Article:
Growing Trees for Graduates

20 August 2013

This Saturday (24 August) Victoria University staff and students will join forces with Wellington City Council to plant trees to honour students graduating from Victoria University this year.

Two young men on Te Ahumairangi Hill with saplings for planting.

Tree planting on Te Ahumairangi Hill


Two thousand native trees will be planted on Te Ahumairangi Hill, off Orangi Kaupapa Road, in the first Growing Graduates tree-planting event. Each year, for five years, 2,000 trees will be planted on the Town Belt to celebrate Victoria University graduates.

The trees have been grown from locally-sourced seed by the Council’s Berhampore Nursery and include kanuka, manuka, tawa, matai and totara.

Funded by Victoria University Foundation, the Growing Graduates programme is designed to enhance the landscape and to mark the contribution Wellington’s graduates will make to their city - and beyond.

Amber Bill, the Council’s Our Living City Programme Manager, says Te Ahumairangi Hill has been a site of considerable restoration already following the loss of mature pine trees during the big storms of 2004. She says the continued restoration of this area is important for the city’s indigenous biodiversity.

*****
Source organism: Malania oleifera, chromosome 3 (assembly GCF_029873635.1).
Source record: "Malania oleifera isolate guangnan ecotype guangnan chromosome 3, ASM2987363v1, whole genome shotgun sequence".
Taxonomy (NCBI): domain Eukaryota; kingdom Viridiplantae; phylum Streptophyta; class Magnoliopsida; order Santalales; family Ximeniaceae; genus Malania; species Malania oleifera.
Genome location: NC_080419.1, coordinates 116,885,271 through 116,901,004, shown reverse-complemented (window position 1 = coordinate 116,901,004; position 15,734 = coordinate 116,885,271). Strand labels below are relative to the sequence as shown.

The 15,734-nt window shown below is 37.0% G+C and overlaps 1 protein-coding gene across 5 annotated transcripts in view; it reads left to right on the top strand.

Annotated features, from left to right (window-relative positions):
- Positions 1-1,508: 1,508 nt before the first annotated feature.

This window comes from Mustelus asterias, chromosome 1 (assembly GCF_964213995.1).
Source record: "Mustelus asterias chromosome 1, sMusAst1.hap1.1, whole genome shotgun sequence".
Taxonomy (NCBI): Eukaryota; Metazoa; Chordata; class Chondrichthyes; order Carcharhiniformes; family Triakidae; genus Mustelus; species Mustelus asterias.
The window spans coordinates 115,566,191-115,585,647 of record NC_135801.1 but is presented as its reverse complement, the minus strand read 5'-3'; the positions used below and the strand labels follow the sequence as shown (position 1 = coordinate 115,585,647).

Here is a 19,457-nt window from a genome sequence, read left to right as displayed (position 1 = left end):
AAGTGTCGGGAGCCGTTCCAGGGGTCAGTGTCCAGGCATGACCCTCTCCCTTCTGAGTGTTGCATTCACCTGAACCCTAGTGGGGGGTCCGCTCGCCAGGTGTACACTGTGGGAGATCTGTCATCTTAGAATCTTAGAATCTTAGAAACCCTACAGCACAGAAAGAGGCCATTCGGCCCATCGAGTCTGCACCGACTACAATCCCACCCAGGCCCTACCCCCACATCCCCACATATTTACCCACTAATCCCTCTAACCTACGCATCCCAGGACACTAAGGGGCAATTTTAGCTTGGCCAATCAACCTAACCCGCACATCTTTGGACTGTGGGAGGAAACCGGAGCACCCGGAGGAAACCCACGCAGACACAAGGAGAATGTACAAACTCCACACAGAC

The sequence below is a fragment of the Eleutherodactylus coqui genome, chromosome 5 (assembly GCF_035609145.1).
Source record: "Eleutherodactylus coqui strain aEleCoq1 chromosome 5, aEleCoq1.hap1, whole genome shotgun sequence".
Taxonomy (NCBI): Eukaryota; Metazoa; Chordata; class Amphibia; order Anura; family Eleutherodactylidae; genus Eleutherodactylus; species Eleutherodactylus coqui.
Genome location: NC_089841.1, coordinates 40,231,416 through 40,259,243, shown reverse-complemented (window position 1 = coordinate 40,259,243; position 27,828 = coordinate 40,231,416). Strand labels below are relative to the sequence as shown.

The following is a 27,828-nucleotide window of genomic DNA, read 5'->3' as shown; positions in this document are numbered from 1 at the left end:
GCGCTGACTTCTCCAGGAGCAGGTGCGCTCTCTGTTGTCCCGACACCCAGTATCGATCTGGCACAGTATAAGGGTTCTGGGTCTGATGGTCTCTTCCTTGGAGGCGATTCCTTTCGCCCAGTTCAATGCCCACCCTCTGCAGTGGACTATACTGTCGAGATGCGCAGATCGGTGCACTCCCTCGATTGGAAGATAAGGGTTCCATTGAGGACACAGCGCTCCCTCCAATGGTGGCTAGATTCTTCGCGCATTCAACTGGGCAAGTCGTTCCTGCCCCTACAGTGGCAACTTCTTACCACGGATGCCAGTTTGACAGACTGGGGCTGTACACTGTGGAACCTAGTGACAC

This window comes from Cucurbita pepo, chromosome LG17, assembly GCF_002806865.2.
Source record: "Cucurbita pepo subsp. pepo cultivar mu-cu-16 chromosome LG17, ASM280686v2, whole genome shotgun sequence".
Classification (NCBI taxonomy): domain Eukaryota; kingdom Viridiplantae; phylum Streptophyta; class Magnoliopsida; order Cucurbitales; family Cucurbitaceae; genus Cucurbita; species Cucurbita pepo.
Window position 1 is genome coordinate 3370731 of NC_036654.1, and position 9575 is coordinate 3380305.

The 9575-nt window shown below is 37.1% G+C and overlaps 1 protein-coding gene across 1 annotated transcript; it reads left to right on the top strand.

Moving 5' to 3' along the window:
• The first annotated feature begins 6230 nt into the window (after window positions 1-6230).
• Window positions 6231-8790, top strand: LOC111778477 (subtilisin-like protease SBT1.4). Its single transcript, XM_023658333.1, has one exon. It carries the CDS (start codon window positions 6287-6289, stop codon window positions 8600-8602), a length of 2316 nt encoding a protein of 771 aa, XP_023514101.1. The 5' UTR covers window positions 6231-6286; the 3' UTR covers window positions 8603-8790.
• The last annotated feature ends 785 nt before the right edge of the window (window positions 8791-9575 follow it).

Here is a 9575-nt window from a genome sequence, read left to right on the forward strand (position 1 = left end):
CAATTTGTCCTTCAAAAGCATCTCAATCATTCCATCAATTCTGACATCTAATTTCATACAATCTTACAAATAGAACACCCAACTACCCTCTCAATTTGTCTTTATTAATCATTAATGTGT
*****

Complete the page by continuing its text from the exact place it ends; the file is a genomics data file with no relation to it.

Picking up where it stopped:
“The Growing Graduates programme supports the Council in its Two Million Trees project to celebrate the restoration work carried out by the Council and the community and to continue to green the city,” she says.

Shelagh Murray, Executive Director of Victoria University’s Development Office and the Foundation, says the Growing Graduates programme creates a lasting connection between students, Victoria University and the city they study in.

“It also symbolises the qualities Victoria aims to produce in its graduates. Just as the graduates have gained knowledge and skills that will help them contribute to society and the world they live in, the trees will enhance the Wellington landscape and contribute to the wellbeing of the planet.”